The Chancellor has granted a stamp duty land tax holiday to homebuyers in England and Northern Ireland with immediate effect. It means that buyers of homes valued at up to £500,000 will no longer pay any stamp duty on the purchase.
In a bid to boost the property market and encourage buyers to purchase property, Rishi Sunak has slashed the Stamp Duty levy and potentially saved investors and buyers thousands of pounds.
Stamp duty is paid on the purchase of a property and is charged based upon the property price. A 2% charge applies to properties between £125,000 and £250,000, so with the average home in England selling at £247,000, existing homeowners buying their next home could potentially save around £2,440 each.
The move is widely being supported in the industry. Lynda Clark, chief executive of the First Time Buyer Group, feels that the freeze will have long-lasting effects and could potentially lead to the property market making a more steady recovery.
She said: “The proposed changes to stamp duty will unquestionably be warmly welcomed by first time buyers – especially those with families looking for more space in their first home. The knock on effect will also be helpful to first time buyers – as homeowners may now take the opportunity to make a move into a bigger home, therefore freeing up more starter homes for purchase.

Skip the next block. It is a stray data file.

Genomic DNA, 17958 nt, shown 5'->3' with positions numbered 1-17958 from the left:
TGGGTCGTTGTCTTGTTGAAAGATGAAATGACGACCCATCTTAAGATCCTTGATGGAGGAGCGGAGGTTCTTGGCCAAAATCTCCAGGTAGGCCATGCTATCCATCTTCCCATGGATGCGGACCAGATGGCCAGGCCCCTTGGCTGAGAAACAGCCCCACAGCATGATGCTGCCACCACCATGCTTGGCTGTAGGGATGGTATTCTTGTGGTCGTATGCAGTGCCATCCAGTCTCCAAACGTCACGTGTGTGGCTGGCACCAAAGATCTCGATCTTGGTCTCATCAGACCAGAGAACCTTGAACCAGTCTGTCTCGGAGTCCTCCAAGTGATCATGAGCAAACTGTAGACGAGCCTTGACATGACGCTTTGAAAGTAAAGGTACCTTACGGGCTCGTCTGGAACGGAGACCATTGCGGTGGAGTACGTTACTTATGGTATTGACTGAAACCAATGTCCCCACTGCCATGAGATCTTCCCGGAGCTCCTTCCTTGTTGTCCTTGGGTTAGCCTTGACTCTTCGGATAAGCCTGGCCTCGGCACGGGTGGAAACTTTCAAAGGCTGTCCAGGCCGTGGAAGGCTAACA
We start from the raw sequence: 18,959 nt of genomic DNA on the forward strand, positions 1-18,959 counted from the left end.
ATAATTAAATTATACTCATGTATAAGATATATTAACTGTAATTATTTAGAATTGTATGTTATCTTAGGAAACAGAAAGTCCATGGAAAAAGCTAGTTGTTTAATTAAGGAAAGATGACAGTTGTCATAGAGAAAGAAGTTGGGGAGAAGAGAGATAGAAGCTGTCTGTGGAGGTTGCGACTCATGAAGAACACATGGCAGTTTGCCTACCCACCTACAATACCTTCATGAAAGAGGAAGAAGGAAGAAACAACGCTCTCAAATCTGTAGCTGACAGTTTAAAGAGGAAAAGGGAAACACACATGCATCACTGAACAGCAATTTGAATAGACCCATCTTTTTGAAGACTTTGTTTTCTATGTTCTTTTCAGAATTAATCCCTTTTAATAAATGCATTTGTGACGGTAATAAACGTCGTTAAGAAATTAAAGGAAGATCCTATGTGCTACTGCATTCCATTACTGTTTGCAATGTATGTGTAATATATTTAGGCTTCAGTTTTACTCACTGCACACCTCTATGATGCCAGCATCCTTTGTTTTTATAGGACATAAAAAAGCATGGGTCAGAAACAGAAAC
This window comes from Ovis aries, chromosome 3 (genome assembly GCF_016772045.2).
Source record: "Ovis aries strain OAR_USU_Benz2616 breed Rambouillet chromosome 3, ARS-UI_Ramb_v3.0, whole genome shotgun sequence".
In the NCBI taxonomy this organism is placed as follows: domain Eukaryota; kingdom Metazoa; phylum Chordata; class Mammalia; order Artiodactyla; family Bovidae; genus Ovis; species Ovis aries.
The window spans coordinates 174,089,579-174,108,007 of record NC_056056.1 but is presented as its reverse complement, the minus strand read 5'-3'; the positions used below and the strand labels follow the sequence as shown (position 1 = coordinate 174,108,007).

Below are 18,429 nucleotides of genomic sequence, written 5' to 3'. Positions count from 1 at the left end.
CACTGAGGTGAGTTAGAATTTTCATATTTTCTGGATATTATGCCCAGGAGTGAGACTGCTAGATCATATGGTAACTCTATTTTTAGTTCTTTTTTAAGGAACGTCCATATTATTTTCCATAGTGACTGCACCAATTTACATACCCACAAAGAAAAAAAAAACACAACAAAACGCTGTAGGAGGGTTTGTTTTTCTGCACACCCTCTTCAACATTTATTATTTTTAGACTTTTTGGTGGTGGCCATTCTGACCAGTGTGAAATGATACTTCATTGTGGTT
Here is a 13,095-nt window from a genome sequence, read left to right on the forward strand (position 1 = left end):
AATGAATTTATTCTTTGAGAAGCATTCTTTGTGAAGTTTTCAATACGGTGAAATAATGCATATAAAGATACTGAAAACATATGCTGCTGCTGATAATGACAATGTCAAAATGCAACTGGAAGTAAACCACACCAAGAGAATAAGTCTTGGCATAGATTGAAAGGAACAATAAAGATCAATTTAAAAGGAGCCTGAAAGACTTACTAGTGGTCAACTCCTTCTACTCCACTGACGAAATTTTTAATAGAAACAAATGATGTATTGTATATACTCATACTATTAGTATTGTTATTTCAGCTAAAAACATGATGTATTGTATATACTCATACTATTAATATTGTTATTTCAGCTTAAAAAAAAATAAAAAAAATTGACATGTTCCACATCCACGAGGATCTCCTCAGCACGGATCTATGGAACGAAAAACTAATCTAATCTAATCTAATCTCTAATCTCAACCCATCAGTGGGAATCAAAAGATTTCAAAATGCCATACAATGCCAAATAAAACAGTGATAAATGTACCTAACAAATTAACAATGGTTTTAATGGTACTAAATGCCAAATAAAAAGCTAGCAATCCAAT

“We know that young people in particular are increasingly likely to suffer as a result of economic hardship, and so the removal of an additional tax when buying a home will prove to be a lifeline.
“The stamp duty changes, while temporary, will have long lasting effects and will encourage buyers to go ahead with their purchase – and in turn, the property market can make a more steady recovery.
Becky Munday, founder of Munday’s estate agents, welcomes the stamp duty changes and claims they will be a “lifeline”.
Munday said: “We welcome changes made by the Chancellor to stamp duty, this will certainly be a lifeline to the industry as buyers will be further incentivised (the interest rate cut earlier in the year was well-received) to buy, and to buy now. Likewise, recently hikes in stamp duty has been detrimental to stock, as buyers who are asset rich but cash poor have been unable to move due to the high costs associated.”
The last stamp duty holiday during the 2008 financial crisis, as Chancellor Alastair Darling attempted to lift the market.